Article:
Corona effect, also known as corona discharge, is primarily a high-voltage transmission line phenomenon, but it is also seen surrounding lightning rods.
Years ago, I was talking with a dairy farmer in Northern New England. We were inside his barn and had a clear view of the old farmhouse through the open door. It was mid-July and a heavy rainstorm was brewing. We could feel the strong electrically charged air. I saw pointed lightning rods arrayed along the ridge of the old house’s steep roof. Abruptly, they began to glow with an intense white light. It resembled cool white fluorescent lighting in an office building, and it was apparent that there was no great amount of heat involved. My neighbor was not at all worried. He told me it was a frequent occurrence prior to a heavy electrical storm.
We were observing corona discharge, a major concern of power line operators, where it is associated not with electrical storms, but instead with high-voltage electrical transmission, typically over 345 kV.
The phenomenon, consisting of light and noise, results from electrical discharge. It is not a sudden breakdown of the dielectric zone as in a stroke of lightning or the arc in an automotive spark plug, but rather a slow acting and more persistent ionization of the air surrounding an electrode or conductor that is electrically charged to a high level with respect to the adjacent region.
This ionization arises when the electrode or conductor has a sharp point or surface irregularity that concentrates the electrical charge. Electrons or charged ions flow out into the adjacent region, ionizing the surrounding fluid or gas and causing it to glow. Due to fluctuating air motion, a distinctive hissing or frying sound may be heard. There is generally not a great temperature rise, but electromagnetic interference may be observed at close range.
Corona discharge is intentionally used in certain industrial processes including ozone production and electrostatic printing. But generally, it is considered harmful because it involves substantial power loss and a hazard to nearby people and equipment because of toxic and corrosive ozone emissions. For this reason, power line designers and operators strive to eliminate or minimize corona discharge surrounding high-voltage power lines. This is done by avoiding sharp protrusions that would concentrate electric charge at discrete locations.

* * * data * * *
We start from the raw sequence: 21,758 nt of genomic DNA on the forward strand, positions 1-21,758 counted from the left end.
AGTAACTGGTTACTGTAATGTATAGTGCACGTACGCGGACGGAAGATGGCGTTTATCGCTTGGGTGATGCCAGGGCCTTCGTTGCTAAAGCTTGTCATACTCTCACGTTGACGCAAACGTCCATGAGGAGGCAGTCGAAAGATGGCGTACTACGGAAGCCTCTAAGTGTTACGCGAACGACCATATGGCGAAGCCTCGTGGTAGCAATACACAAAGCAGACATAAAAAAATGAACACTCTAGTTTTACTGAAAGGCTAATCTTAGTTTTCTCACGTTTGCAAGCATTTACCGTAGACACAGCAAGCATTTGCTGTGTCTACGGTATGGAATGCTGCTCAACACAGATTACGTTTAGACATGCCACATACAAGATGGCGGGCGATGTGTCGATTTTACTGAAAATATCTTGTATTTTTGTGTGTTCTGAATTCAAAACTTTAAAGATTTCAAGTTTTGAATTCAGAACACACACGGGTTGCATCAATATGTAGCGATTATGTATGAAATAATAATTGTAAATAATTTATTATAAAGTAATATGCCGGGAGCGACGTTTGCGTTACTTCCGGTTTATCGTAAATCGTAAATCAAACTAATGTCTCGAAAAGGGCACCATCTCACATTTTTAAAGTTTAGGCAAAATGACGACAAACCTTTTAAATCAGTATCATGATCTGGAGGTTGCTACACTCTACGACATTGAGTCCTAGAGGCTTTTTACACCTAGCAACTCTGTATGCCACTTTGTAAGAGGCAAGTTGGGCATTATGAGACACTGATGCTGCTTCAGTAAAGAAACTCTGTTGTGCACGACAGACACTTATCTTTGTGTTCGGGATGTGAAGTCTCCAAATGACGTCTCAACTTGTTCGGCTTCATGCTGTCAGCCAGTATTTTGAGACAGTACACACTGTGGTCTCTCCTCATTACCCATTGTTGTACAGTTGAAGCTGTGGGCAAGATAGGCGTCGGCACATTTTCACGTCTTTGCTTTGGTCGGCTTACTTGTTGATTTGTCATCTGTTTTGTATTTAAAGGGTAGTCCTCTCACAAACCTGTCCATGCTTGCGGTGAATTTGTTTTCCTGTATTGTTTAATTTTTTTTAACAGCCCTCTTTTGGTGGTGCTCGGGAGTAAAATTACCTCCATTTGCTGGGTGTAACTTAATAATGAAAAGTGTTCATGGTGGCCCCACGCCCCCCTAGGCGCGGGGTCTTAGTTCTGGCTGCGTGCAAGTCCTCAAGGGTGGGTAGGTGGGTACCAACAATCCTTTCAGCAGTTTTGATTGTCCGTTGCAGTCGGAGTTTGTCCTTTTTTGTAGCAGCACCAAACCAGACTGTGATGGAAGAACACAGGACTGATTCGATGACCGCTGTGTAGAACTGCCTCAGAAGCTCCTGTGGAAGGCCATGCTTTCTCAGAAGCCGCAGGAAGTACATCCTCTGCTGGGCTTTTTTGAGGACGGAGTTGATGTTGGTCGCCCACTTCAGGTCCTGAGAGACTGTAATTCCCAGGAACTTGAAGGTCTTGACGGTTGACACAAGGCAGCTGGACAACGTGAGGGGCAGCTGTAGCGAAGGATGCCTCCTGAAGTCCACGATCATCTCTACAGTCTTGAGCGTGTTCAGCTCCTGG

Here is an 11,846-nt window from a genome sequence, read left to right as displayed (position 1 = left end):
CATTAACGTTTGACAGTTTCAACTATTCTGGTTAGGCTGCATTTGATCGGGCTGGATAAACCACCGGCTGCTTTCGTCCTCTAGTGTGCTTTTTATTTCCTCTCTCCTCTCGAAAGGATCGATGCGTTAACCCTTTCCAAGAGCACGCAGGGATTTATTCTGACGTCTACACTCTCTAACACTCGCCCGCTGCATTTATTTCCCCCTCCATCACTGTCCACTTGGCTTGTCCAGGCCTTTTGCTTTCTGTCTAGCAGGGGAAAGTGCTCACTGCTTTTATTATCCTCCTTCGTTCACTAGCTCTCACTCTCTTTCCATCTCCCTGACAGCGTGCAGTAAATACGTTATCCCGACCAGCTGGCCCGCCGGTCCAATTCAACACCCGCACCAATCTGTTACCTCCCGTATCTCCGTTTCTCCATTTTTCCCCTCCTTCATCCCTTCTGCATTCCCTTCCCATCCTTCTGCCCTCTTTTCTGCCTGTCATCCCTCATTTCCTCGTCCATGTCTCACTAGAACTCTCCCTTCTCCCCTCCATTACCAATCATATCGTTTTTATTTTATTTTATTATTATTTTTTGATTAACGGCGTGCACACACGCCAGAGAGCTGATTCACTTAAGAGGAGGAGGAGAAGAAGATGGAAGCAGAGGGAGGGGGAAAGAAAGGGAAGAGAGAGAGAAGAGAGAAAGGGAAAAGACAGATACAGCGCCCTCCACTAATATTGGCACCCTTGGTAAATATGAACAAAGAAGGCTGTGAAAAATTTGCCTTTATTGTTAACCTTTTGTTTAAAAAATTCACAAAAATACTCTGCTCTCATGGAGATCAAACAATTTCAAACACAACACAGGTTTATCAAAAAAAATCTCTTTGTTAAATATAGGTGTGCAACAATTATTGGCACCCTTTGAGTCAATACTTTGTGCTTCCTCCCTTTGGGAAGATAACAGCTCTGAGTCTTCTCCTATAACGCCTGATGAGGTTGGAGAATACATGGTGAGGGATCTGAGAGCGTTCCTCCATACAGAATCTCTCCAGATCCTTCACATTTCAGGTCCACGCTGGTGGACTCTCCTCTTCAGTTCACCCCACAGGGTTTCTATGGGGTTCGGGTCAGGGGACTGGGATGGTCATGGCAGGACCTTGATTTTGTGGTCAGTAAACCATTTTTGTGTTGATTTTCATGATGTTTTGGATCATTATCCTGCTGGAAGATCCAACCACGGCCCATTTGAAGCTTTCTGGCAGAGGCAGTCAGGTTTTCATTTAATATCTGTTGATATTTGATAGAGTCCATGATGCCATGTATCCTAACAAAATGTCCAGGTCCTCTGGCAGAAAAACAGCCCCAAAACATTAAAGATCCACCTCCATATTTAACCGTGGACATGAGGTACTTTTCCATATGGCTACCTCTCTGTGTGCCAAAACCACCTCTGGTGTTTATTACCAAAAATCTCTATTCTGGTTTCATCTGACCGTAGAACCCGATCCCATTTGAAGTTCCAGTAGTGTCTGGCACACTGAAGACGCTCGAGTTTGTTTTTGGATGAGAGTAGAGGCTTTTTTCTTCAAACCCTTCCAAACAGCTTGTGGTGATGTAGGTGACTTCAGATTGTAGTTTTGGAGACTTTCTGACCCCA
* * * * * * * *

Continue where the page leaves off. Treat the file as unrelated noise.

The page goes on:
During heavy storms, raindrops on conductors and insulators can have the effect of concentrating electric charges, setting the stage for corona discharge. Correct design and maintenance procedures can prevent local charge accumulations and resulting corona discharge.
St. Elmo’s fire is the result of electrical discharge into the surrounding region from a pointed object. It is a variety of corona discharge.
Old-time sailors such as those depicted in Herman Melville’s Moby-Dick were a suspicious lot. Seeing this luminous discharge about the mast of a sailing ship during stormy weather, they took it as an omen that the danger was past and they were saved from a watery death.
St. Elmo’s fire is sometimes seen as a cool luminescence appearing to emanate from the tips of cattle’s horns or from lightning rods. It is not an abrupt arcing discharge like a bolt of lightning, but rather a relatively long-lasting glow. It is not unusual to see St. Elmo’s fire during or directly before a powerful electrical storm. It may also accompany a volcanic eruption or thermonuclear explosion.
The material that is seen to glow in the region of an electrically charged object is known as plasma. It is produced in stars, lightning, and a high-temperature flame. Plasma is a fourth state or phase of matter, with properties that are different from a solid, liquid or gas. If a gas is heated above a critical temperature or subjected to a sufficiently strong magnetic field, the number of bound electrons is altered. Positive or negative ions are created. The resulting plasma resembles a gas in that it has no definite volume or shape unless enclosed in a container. But because it is such an electrically active substance, its properties are quite different from those of a gas.
In the universe, plasma is more abundant than the other phases of matter. Despite being composed of positive or negative ions, as a whole the material is electrically neutral. Charge carriers move about within the plasma, becoming in essence electrical current with accompanying magnetic fields. These fields interact and are organized. This accounts for the emission of visible light and the otherworldly appearance of St. Elmo’s fire.
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